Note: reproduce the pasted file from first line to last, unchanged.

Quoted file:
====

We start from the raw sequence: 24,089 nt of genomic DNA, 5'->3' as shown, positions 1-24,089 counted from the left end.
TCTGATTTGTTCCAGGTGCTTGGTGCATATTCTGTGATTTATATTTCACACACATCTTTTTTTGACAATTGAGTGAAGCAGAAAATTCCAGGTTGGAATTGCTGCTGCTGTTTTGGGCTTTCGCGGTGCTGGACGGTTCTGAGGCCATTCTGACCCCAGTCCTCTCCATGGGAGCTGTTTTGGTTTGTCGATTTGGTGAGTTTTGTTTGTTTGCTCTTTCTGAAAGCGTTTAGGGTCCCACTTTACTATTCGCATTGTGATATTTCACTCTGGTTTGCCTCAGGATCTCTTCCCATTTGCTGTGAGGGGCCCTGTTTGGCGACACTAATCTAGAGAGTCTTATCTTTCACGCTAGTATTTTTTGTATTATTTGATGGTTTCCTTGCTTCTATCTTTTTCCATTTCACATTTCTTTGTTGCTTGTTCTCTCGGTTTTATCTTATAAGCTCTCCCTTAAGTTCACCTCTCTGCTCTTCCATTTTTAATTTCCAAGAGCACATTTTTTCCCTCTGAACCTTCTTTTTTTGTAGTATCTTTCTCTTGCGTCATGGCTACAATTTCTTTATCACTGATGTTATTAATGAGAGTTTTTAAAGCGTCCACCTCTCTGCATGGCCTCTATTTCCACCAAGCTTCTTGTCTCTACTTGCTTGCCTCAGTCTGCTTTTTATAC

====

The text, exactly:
We start from the raw sequence: 24,089 nt of genomic DNA, 5'->3' as shown, positions 1-24,089 counted from the left end.
TCTGATTTGTTCCAGGTGCTTGGTGCATATTCTGTGATTTATATTTCACACACATCTTTTTTTGACAATTGAGTGAAGCAGAAAATTCCAGGTTGGAATTGCTGCTGCTGTTTTGGGCTTTCGCGGTGCTGGACGGTTCTGAGGCCATTCTGACCCCAGTCCTCTCCATGGGAGCTGTTTTGGTTTGTCGATTTGGTGAGTTTTGTTTGTTTGCTCTTTCTGAAAGCGTTTAGGGTCCCACTTTACTATTCGCATTGTGATATTTCACTCTGGTTTGCCTCAGGATCTCTTCCCATTTGCTGTGAGGGGCCCTGTTTGGCGACACTAATCTAGAGAGTCTTATCTTTCACGCTAGTATTTTTTGTATTATTTGATGGTTTCCTTGCTTCTATCTTTTTCCATTTCACATTTCTTTGTTGCTTGTTCTCTCGGTTTTATCTTATAAGCTCTCCCTTAAGTTCACCTCTCTGCTCTTCCATTTTTAATTTCCAAGAGCACATTTTTTCCCTCTGAACCTTCTTTTTTTGTAGTATCTTTCTCTTGCGTCATGGCTACAATTTCTTTATCACTGATGTTATTAATGAGAGTTTTTAAAGCGTCCACCTCTCTGCATGGCCTCTATTTCCACCAAGCTTCTTGTCTCTACTTGCTTGCCTCAGTCTGCTTTTTATAC